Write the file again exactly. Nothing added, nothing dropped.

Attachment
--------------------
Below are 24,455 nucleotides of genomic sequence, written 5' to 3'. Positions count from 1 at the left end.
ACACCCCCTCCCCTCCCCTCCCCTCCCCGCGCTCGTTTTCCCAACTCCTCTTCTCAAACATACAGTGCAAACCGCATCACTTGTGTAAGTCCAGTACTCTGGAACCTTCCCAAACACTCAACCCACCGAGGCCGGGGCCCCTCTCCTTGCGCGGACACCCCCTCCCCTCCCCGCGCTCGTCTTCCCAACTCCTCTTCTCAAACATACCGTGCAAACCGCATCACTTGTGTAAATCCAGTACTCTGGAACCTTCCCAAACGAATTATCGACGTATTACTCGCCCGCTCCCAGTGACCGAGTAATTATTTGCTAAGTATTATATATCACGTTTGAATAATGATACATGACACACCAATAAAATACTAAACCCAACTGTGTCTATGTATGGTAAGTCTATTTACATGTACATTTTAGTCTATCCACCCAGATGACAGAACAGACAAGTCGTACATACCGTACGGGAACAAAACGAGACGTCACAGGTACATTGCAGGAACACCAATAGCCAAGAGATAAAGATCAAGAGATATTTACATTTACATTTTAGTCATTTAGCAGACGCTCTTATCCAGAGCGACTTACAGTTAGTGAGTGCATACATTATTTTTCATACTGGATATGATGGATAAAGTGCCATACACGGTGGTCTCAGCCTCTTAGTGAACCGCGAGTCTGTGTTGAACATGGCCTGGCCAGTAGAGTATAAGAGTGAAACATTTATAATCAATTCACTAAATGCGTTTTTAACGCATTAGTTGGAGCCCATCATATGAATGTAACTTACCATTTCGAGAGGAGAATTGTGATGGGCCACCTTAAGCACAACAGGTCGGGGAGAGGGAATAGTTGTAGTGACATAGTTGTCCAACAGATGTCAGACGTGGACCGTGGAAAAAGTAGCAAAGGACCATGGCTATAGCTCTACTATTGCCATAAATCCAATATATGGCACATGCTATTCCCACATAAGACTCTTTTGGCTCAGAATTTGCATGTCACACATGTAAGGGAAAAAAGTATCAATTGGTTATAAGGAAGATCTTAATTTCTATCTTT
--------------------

Below are 24,455 nucleotides of genomic sequence, written 5' to 3'. Positions count from 1 at the left end.
ACACCCCCTCCCCTCCCCTCCCCTCCCCGCGCTCGTTTTCCCAACTCCTCTTCTCAAACATACAGTGCAAACCGCATCACTTGTGTAAGTCCAGTACTCTGGAACCTTCCCAAACACTCAACCCACCGAGGCCGGGGCCCCTCTCCTTGCGCGGACACCCCCTCCCCTCCCCGCGCTCGTCTTCCCAACTCCTCTTCTCAAACATACCGTGCAAACCGCATCACTTGTGTAAATCCAGTACTCTGGAACCTTCCCAAACGAATTATCGACGTATTACTCGCCCGCTCCCAGTGACCGAGTAATTATTTGCTAAGTATTATATATCACGTTTGAATAATGATACATGACACACCAATAAAATACTAAACCCAACTGTGTCTATGTATGGTAAGTCTATTTACATGTACATTTTAGTCTATCCACCCAGATGACAGAACAGACAAGTCGTACATACCGTACGGGAACAAAACGAGACGTCACAGGTACATTGCAGGAACACCAATAGCCAAGAGATAAAGATCAAGAGATATTTACATTTACATTTTAGTCATTTAGCAGACGCTCTTATCCAGAGCGACTTACAGTTAGTGAGTGCATACATTATTTTTCATACTGGATATGATGGATAAAGTGCCATACACGGTGGTCTCAGCCTCTTAGTGAACCGCGAGTCTGTGTTGAACATGGCCTGGCCAGTAGAGTATAAGAGTGAAACATTTATAATCAATTCACTAAATGCGTTTTTAACGCATTAGTTGGAGCCCATCATATGAATGTAACTTACCATTTCGAGAGGAGAATTGTGATGGGCCACCTTAAGCACAACAGGTCGGGGAGAGGGAATAGTTGTAGTGACATAGTTGTCCAACAGATGTCAGACGTGGACCGTGGAAAAAGTAGCAAAGGACCATGGCTATAGCTCTACTATTGCCATAAATCCAATATATGGCACATGCTATTCCCACATAAGACTCTTTTGGCTCAGAATTTGCATGTCACACATGTAAGGGAAAAAAGTATCAATTGGTTATAAGGAAGATCTTAATTTCTATCTTT